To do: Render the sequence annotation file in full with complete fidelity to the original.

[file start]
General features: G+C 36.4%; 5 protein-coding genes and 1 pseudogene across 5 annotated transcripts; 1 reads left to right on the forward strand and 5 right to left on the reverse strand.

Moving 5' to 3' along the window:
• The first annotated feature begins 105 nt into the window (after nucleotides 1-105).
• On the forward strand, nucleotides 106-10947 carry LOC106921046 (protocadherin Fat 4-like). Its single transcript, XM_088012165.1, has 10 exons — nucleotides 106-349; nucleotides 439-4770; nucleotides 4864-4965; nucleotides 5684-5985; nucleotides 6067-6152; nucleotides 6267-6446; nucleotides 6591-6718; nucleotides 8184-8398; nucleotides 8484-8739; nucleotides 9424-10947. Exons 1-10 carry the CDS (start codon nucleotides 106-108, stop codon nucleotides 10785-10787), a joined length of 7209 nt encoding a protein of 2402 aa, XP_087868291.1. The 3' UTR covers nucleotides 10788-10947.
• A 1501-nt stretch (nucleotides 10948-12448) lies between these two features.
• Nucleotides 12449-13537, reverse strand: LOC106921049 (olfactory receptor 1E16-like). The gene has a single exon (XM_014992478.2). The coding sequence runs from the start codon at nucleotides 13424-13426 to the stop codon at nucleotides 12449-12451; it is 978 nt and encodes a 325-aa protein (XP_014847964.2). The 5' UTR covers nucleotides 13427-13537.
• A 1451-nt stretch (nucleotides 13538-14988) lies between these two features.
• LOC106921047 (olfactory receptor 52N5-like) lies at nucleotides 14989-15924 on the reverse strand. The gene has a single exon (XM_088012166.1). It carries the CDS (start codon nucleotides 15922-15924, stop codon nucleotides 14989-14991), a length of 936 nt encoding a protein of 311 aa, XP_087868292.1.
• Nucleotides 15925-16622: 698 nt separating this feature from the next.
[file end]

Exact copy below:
General features: G+C 36.4%; 5 protein-coding genes and 1 pseudogene across 5 annotated transcripts; 1 reads left to right on the forward strand and 5 right to left on the reverse strand.

Moving 5' to 3' along the window:
• The first annotated feature begins 105 nt into the window (after nucleotides 1-105).
• On the forward strand, nucleotides 106-10947 carry LOC106921046 (protocadherin Fat 4-like). Its single transcript, XM_088012165.1, has 10 exons — nucleotides 106-349; nucleotides 439-4770; nucleotides 4864-4965; nucleotides 5684-5985; nucleotides 6067-6152; nucleotides 6267-6446; nucleotides 6591-6718; nucleotides 8184-8398; nucleotides 8484-8739; nucleotides 9424-10947. Exons 1-10 carry the CDS (start codon nucleotides 106-108, stop codon nucleotides 10785-10787), a joined length of 7209 nt encoding a protein of 2402 aa, XP_087868291.1. The 3' UTR covers nucleotides 10788-10947.
• A 1501-nt stretch (nucleotides 10948-12448) lies between these two features.
• Nucleotides 12449-13537, reverse strand: LOC106921049 (olfactory receptor 1E16-like). The gene has a single exon (XM_014992478.2). The coding sequence runs from the start codon at nucleotides 13424-13426 to the stop codon at nucleotides 12449-12451; it is 978 nt and encodes a 325-aa protein (XP_014847964.2). The 5' UTR covers nucleotides 13427-13537.
• A 1451-nt stretch (nucleotides 13538-14988) lies between these two features.
• LOC106921047 (olfactory receptor 52N5-like) lies at nucleotides 14989-15924 on the reverse strand. The gene has a single exon (XM_088012166.1). It carries the CDS (start codon nucleotides 15922-15924, stop codon nucleotides 14989-14991), a length of 936 nt encoding a protein of 311 aa, XP_087868292.1.
• Nucleotides 15925-16622: 698 nt separating this feature from the next.